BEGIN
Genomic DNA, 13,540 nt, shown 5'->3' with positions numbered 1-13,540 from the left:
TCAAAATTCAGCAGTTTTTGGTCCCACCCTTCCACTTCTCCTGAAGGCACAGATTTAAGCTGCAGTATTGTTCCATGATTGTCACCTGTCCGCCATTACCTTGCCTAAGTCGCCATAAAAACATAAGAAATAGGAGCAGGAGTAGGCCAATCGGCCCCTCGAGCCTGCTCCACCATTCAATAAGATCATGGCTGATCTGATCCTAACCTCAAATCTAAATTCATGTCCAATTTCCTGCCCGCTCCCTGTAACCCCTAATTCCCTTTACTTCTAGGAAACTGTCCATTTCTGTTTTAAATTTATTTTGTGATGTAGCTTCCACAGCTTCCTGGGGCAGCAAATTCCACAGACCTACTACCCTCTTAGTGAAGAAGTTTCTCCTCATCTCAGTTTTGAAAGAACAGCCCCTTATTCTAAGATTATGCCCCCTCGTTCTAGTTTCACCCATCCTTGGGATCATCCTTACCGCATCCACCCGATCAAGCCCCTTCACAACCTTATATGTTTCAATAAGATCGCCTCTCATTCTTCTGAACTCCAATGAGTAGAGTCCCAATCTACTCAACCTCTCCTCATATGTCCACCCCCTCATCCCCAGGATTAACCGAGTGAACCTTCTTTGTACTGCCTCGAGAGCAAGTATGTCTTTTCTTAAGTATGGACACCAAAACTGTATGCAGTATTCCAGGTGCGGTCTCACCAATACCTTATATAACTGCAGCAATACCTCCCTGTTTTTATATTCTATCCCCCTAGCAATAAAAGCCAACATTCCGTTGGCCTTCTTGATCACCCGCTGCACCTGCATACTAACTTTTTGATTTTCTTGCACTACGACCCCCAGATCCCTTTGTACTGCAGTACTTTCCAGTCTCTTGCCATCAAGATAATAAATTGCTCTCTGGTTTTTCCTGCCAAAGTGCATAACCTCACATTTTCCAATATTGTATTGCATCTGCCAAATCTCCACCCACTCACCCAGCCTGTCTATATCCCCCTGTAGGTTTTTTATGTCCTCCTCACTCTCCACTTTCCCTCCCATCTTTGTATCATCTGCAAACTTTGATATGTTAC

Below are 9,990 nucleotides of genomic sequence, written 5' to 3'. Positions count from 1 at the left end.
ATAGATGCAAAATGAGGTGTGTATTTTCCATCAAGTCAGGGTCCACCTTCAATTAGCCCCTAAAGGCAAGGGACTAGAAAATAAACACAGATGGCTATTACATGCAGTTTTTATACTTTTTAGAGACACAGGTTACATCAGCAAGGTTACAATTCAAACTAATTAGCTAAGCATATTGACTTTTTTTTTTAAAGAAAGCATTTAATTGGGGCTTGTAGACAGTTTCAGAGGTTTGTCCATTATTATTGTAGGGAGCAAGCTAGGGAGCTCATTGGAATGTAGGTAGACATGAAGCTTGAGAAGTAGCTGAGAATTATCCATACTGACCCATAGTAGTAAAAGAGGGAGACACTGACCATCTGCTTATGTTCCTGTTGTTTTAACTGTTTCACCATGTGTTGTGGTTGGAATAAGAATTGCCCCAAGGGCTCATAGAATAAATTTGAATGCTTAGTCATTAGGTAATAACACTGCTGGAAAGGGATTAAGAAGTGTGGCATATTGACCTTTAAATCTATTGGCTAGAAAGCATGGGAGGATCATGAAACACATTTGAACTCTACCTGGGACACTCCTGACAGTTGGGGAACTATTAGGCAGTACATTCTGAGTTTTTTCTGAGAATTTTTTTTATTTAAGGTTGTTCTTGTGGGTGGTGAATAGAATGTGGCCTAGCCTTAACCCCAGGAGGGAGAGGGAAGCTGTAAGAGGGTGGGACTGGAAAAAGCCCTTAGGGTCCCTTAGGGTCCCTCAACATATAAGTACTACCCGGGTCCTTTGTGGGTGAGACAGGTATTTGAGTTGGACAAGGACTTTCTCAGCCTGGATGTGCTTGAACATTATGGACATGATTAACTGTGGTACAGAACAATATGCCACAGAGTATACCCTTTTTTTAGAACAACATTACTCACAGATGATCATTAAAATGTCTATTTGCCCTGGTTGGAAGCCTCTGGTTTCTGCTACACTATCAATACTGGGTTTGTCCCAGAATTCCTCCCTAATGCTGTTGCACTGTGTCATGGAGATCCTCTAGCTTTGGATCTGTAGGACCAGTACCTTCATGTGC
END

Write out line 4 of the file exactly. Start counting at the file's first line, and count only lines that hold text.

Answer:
ATAGATGCAAAATGAGGTGTGTATTTTCCATCAAGTCAGGGTCCACCTTCAATTAGCCCCTAAAGGCAAGGGACTAGAAAATAAACACAGATGGCTATTACATGCAGTTTTTATACTTTTTAGAGACACAGGTTACATCAGCAAGGTTACAATTCAAACTAATTAGCTAAGCATATTGACTTTTTTTTTTAAAGAAAGCATTTAATTGGGGCTTGTAGACAGTTTCAGAGGTTTGTCCATTATTATTGTAGGGAGCAAGCTAGGGAGCTCATTGGAATGTAGGTAGACATGAAGCTTGAGAAGTAGCTGAGAATTATCCATACTGACCCATAGTAGTAAAAGAGGGAGACACTGACCATCTGCTTATGTTCCTGTTGTTTTAACTGTTTCACCATGTGTTGTGGTTGGAATAAGAATTGCCCCAAGGGCTCATAGAATAAATTTGAATGCTTAGTCATTAGGTAATAACACTGCTGGAAAGGGATTAAGAAGTGTGGCATATTGACCTTTAAATCTATTGGCTAGAAAGCATGGGAGGATCATGAAACACATTTGAACTCTACCTGGGACACTCCTGACAGTTGGGGAACTATTAGGCAGTACATTCTGAGTTTTTTCTGAGAATTTTTTTTATTTAAGGTTGTTCTTGTGGGTGGTGAATAGAATGTGGCCTAGCCTTAACCCCAGGAGGGAGAGGGAAGCTGTAAGAGGGTGGGACTGGAAAAAGCCCTTAGGGTCCCTTAGGGTCCCTCAACATATAAGTACTACCCGGGTCCTTTGTGGGTGAGACAGGTATTTGAGTTGGACAAGGACTTTCTCAGCCTGGATGTGCTTGAACATTATGGACATGATTAACTGTGGTACAGAACAATATGCCACAGAGTATACCCTTTTTTTAGAACAACATTACTCACAGATGATCATTAAAATGTCTATTTGCCCTGGTTGGAAGCCTCTGGTTTCTGCTACACTATCAATACTGGGTTTGTCCCAGAATTCCTCCCTAATGCTGTTGCACTGTGTCATGGAGATCCTCTAGCTTTGGATCTGTAGGACCAGTACCTTCATGTGC